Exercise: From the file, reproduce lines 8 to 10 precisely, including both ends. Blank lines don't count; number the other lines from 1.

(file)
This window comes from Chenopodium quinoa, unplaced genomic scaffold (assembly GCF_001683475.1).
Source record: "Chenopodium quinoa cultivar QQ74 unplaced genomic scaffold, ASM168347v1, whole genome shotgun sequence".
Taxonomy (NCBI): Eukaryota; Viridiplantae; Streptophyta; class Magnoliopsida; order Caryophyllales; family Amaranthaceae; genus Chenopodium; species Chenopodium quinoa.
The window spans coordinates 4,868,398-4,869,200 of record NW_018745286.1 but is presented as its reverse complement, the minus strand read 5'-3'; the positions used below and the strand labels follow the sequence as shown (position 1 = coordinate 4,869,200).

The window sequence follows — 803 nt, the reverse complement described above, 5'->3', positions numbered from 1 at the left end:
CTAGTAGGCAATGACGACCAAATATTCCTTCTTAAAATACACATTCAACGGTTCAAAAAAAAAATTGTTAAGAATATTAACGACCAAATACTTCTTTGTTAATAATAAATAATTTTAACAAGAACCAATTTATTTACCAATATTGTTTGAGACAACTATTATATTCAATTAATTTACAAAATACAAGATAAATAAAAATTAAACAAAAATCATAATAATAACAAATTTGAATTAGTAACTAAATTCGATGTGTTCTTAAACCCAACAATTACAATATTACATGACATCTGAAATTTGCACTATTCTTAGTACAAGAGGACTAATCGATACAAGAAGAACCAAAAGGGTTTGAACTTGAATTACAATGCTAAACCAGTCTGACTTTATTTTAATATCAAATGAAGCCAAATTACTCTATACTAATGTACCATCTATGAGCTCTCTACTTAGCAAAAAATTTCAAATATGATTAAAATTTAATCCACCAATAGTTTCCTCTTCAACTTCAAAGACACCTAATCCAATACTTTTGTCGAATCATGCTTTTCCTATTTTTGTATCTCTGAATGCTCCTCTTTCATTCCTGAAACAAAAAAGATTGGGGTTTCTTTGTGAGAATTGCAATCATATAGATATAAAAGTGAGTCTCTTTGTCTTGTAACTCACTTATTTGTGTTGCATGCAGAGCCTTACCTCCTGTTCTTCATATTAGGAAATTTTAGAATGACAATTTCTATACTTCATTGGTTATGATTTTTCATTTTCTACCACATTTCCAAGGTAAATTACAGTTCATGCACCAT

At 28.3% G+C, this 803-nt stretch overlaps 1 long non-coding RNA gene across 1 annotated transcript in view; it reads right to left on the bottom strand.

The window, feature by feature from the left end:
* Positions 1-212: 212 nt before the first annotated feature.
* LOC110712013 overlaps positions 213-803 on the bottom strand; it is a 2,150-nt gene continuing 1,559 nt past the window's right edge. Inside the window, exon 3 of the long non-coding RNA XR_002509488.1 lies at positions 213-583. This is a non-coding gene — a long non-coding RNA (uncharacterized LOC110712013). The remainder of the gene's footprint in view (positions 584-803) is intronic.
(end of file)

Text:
The window, feature by feature from the left end:
* Positions 1-212: 212 nt before the first annotated feature.
* LOC110712013 overlaps positions 213-803 on the bottom strand; it is a 2,150-nt gene continuing 1,559 nt past the window's right edge. Inside the window, exon 3 of the long non-coding RNA XR_002509488.1 lies at positions 213-583. This is a non-coding gene — a long non-coding RNA (uncharacterized LOC110712013). The remainder of the gene's footprint in view (positions 584-803) is intronic.